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  1. #1
    Marco B's Avatar
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    Holy Moly, is this real?

    Hi all,

    Just stumbled upon this document on the Durst site (of course no analog enlargers anymore there), that documents a bit of history about the company.

    My eye fell upon the picture on page 2.

    Gaspppp! :o:o:o

    See the text "1942 The Dimensions are growing"

    Now where did I leave the jackhammer to make room for this in my darkroom?



    Also notice the hilarious remark about the "aesthetics" of the thing :

    "Apart from the function, the aesthetics also needed to be pleasing so special mixtures of lacquer were refined and refurbished for the surfaces."

    Marco
    My website

    "The nineteenth century began by believing that what was reasonable was true, and it wound up by believing that what it saw a photograph of, was true." - William M. Ivins Jr.

    "I don't know, maybe we should disinvent color, and we could just shoot Black & White." - David Burnett in 1978

    "Analog is chemistry + physics, digital is physics + math, which ones did you like most?"

  2. #2
    eric's Avatar
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    Wow that is huge. The largest enlarger I had the pleasure of moving was a HUGE Salztman. Took 5 or 6 strong men to move.

  3. #3
    jovo's Avatar
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    I think the way the picture was made, the size of the enlarger is misleading. As the fellow standing in the picture is behind the enlarger base, it looks like it's actually not overly large, and is a close-up of the thing. After all, a 30x40 centimeter negative is about 12x16 inches.....not exactly a monster.
    John Voss

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  4. #4
    Marco B's Avatar
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    Quote Originally Posted by jovo View Post
    and is a close-up of the thing. After all, a 30x40 centimeter negative is about 12x16 inches.....not exactly a monster.
    That is what I had been considering, until I noticed the visible shadows / reflections cast by the man and control column on the enlarger's base... I think it IS real...
    My website

    "The nineteenth century began by believing that what was reasonable was true, and it wound up by believing that what it saw a photograph of, was true." - William M. Ivins Jr.

    "I don't know, maybe we should disinvent color, and we could just shoot Black & White." - David Burnett in 1978

    "Analog is chemistry + physics, digital is physics + math, which ones did you like most?"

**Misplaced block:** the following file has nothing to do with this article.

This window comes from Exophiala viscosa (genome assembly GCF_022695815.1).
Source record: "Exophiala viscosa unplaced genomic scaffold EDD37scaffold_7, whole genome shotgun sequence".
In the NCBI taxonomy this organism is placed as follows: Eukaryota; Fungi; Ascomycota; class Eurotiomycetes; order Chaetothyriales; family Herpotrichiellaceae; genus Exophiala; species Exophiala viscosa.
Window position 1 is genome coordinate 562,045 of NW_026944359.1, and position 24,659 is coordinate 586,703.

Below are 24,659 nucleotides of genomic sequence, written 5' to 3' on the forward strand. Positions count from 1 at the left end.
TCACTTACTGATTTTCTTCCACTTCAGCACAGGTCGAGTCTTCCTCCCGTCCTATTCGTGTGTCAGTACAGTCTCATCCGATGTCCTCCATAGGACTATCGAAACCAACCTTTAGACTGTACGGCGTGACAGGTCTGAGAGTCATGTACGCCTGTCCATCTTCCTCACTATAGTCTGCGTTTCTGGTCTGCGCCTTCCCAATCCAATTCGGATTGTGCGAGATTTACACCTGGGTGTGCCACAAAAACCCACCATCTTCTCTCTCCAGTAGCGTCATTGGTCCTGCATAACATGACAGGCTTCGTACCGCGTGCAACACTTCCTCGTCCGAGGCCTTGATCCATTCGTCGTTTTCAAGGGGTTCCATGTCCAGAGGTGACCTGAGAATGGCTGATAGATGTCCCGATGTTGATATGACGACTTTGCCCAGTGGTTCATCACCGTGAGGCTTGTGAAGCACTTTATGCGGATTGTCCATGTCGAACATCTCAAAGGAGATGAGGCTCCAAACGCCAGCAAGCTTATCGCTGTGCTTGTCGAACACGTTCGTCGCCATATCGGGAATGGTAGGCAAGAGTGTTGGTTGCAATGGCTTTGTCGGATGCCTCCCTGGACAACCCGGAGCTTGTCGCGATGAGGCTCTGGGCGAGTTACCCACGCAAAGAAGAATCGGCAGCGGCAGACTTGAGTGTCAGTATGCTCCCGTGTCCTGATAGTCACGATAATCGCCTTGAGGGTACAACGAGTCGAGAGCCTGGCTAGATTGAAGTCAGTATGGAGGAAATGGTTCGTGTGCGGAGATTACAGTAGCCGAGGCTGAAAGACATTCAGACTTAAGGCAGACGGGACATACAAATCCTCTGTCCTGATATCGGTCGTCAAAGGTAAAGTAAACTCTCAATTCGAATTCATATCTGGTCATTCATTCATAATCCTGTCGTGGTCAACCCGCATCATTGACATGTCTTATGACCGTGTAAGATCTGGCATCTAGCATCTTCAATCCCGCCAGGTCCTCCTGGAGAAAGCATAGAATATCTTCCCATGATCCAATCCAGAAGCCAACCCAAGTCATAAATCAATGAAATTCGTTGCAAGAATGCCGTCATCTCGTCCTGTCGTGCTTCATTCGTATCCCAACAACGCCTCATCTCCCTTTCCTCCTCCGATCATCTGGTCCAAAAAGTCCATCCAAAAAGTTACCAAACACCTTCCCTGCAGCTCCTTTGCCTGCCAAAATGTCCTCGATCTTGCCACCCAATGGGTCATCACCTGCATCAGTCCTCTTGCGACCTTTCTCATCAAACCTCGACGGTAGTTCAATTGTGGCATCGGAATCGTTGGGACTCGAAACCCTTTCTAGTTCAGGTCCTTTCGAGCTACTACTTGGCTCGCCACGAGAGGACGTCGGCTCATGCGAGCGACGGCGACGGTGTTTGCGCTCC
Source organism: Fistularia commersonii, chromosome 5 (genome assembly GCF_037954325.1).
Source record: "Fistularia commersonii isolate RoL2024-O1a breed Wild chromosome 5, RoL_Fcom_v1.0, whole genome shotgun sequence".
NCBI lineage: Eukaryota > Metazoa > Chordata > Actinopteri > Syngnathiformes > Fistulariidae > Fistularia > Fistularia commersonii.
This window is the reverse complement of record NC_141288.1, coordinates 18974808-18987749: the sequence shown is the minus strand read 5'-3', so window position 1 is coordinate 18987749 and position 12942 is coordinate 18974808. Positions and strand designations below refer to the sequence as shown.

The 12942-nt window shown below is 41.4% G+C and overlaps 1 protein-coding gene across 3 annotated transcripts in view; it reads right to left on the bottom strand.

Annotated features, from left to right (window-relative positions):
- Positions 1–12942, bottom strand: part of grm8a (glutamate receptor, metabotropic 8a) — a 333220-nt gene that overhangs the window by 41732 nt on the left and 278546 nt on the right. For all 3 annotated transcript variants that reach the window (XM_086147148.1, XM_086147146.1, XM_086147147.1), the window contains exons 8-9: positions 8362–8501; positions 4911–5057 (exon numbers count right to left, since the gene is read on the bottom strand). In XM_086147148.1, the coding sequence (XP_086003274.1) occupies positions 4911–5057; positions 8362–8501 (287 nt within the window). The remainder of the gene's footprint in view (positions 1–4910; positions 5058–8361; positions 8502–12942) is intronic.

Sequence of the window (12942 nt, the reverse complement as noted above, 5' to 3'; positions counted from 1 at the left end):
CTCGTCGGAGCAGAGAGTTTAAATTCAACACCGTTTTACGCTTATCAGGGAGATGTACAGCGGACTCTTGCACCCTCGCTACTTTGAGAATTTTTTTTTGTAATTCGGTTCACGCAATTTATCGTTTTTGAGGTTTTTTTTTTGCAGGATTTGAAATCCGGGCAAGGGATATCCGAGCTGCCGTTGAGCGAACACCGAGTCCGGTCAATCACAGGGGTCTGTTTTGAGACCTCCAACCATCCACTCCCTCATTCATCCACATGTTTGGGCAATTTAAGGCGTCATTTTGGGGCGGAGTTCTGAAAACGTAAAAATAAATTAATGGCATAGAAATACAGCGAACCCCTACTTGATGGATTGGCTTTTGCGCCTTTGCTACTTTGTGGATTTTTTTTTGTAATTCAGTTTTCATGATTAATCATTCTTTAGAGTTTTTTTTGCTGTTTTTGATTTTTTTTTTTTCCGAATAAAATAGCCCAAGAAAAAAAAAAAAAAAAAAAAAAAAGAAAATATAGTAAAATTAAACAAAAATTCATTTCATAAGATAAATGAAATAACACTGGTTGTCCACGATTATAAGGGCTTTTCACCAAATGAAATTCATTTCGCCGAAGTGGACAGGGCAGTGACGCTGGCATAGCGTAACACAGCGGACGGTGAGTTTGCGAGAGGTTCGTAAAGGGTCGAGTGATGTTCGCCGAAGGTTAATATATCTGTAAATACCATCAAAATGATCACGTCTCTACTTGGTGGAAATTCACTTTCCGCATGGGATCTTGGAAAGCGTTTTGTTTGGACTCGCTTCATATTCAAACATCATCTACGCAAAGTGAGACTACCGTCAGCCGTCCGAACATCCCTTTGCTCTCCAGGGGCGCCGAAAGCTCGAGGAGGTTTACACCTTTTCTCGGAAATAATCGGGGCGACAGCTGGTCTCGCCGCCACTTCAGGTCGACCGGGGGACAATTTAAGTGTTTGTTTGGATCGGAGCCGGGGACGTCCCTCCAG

5. #5

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    I want to drive my enlarger to work too!!!

    Bob H
    "Why is there always a better way?"

  6. #6

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    Quote Originally Posted by Marco B View Post

    Also notice the hilarious remark about the "aesthetics" of the thing :

    "Apart from the function, the aesthetics also needed to be pleasing so special mixtures of lacquer were refined and refurbished for the surfaces."

    Marco
    What's so funny about that? It's an Italian company. Bella Figura

  7. #7
    ic-racer's Avatar
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    Modern version :

  8. #8
    Marco B's Avatar
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    Quote Originally Posted by Nick Zentena View Post
    What's so funny about that? It's an Italian company. Bella Figura
    Yes, you are right , but shouldn't that also mean Italian engineering quality?... that can hardly be said of Durst enlargers

    Durst must be an exception in this respect than. But wait... it seems Durst might have more of a German heritage after all, being located in Brixen far up north in Italy in probably the German language region of Italy...
    My website

    "The nineteenth century began by believing that what was reasonable was true, and it wound up by believing that what it saw a photograph of, was true." - William M. Ivins Jr.

    "I don't know, maybe we should disinvent color, and we could just shoot Black & White." - David Burnett in 1978

    "Analog is chemistry + physics, digital is physics + math, which ones did you like most?"

  9. #9

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    Many years ago, R.J. Reynolds were a client of mine. They told me that they would buy only
    Italian made cigarette -making machinery because of the quality of their engineering. An Italian company was the only manufacturer which could make the machinery to the tolerances required. Apparently, in the volumes made by RJR, if cigarettes were just a fraction of a millimeter too long it cost the company $3 - 5 million per year. Perhaps Durst also made the cigarette machinery??!!

    Bob H
    "Why is there always a better way?"

  10. #10

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    Ic-racer: I would need a new darkroom !!!!!
    What a beast.......

    Feel a GAS attac comming up: ULF, ULF, ULF.................

    Peter

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